*The Dynamics of War and Revolution*, by Lawrence Dennis

Dennis was actually the first stagnation theorist I read, at about the age of eighteen, due to a recommendation from Walter Grinder.  His strength is to tie stagnationist claims into the political economy of war.  This is from 1940 (book link here), I hope it is no longer relevant:

The importance of clearly understanding the dynamic and purely unmoral function of change cannot be exaggerated at a time like this when the major problem is stagnation.  America’s problem of unemployment could be solved by rebuilding America or going to war with Japan.  The war with Japan is more likely.  Why?  The answer is that our social philosophy recognizes a need for national defense but not for social dynamism.


…stagnation in any culture is far more normal or usual than what we have been accustomed to think of as progress.

I found this interesting:

A civilization must exalt a tradition of heroism.  This it may do in war or pyramid building.  Liberalism never glorified heroism in theory but, in its frontier empire-building days, it exemplified heroism in its practice.

You can read Dennis as an extension of the Henry George model, except he is more bullish about population growth and adds the variable of war.  In the George model, there are increasing returns and so city life becomes crowded and the scarce factor of land captures the social surplus.  Think San Francisco or Singapore.  Dennis assumes diminishing returns, and so the frontier is usually more potent than the city, if only a frontier can be kept open and alive.  But that is hard to do because it runs against the natural desire of so many human beings for stasis, and thus capitalism tends to evolve into a kind of socialistic fascism.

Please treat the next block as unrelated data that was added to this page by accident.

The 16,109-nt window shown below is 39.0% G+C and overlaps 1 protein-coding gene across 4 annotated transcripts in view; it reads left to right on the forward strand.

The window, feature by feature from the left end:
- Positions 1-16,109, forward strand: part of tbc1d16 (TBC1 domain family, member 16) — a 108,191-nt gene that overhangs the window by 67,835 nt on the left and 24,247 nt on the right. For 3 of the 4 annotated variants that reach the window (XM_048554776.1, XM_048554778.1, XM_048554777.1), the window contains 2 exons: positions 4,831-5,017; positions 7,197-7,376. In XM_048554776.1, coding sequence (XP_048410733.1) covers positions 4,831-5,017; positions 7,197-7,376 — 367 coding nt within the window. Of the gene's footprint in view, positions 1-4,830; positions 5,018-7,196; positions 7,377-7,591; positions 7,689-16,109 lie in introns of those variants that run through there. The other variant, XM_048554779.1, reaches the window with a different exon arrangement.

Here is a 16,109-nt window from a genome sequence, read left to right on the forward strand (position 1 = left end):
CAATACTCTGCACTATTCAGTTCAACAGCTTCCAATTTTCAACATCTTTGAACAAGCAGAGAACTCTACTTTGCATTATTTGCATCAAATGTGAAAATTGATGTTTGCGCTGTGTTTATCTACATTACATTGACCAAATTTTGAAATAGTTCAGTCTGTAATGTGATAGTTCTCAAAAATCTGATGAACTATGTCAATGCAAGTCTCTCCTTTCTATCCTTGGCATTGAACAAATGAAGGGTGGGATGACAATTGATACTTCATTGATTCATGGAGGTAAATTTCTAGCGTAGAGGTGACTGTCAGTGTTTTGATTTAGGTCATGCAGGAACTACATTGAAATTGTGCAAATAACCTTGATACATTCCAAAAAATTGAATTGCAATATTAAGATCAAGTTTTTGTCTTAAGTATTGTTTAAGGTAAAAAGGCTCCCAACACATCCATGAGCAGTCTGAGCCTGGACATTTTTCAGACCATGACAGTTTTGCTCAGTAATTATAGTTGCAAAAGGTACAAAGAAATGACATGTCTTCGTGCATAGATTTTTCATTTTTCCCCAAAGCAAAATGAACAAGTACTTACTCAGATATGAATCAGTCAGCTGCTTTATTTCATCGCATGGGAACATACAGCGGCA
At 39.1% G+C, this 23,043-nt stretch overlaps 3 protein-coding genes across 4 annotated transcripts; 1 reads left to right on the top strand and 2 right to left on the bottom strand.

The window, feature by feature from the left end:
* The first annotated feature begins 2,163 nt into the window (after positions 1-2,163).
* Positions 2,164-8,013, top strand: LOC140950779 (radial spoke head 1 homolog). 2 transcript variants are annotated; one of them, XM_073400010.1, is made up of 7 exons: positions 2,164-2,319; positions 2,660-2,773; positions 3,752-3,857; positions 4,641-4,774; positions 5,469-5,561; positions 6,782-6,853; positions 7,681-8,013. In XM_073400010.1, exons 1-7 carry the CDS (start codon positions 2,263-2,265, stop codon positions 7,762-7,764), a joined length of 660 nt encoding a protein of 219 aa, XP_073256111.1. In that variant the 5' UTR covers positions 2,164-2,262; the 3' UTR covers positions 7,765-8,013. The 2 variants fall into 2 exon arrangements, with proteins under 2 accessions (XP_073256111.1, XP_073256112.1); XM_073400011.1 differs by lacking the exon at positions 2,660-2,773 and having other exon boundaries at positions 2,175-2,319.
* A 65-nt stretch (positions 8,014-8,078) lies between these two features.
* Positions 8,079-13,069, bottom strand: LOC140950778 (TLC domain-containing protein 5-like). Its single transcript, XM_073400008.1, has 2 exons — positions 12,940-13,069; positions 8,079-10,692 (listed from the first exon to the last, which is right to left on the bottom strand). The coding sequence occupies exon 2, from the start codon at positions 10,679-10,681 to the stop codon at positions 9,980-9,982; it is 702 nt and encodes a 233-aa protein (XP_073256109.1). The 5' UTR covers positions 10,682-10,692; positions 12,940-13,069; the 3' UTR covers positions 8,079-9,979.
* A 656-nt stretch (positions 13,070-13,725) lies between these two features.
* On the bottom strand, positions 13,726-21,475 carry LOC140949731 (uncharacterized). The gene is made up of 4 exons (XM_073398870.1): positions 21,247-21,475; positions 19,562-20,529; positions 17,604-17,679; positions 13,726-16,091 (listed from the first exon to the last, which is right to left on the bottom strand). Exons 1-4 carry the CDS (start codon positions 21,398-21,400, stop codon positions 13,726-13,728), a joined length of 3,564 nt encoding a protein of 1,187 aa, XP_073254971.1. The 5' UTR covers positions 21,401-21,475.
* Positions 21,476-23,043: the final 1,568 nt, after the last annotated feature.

Dennis, by the way, had an interesting life.  Unlike most “alt right” writers, he was half black, but his skin was pale so he was able to pass for white.  (In fact he started life as a child preacher, touring the south, accompanied by his African-American mother.)  He spent some of his energies trying to convince his “fellow travelers” to support civil rights for blacks, but without much success, and he also was desperately afraid of being unmasked.

Early in his career, he was accepted into mainstream American intellectual life and hung out with elites, rising to the top through the State Department and Wall Street.  As the 1930s passed, he became more extreme and the center became more hostile to fascist and semi-fascist ideas, especially if bundled with tolerance for potentially hostile foreign powers.  His career had a long downward trajectory, and during World War II he was tried for sedition, though he got off and later died in obscurity, after a final gig as a critic of the Cold War.  Gerald Horne wrote a very interesting biography of Dennis.


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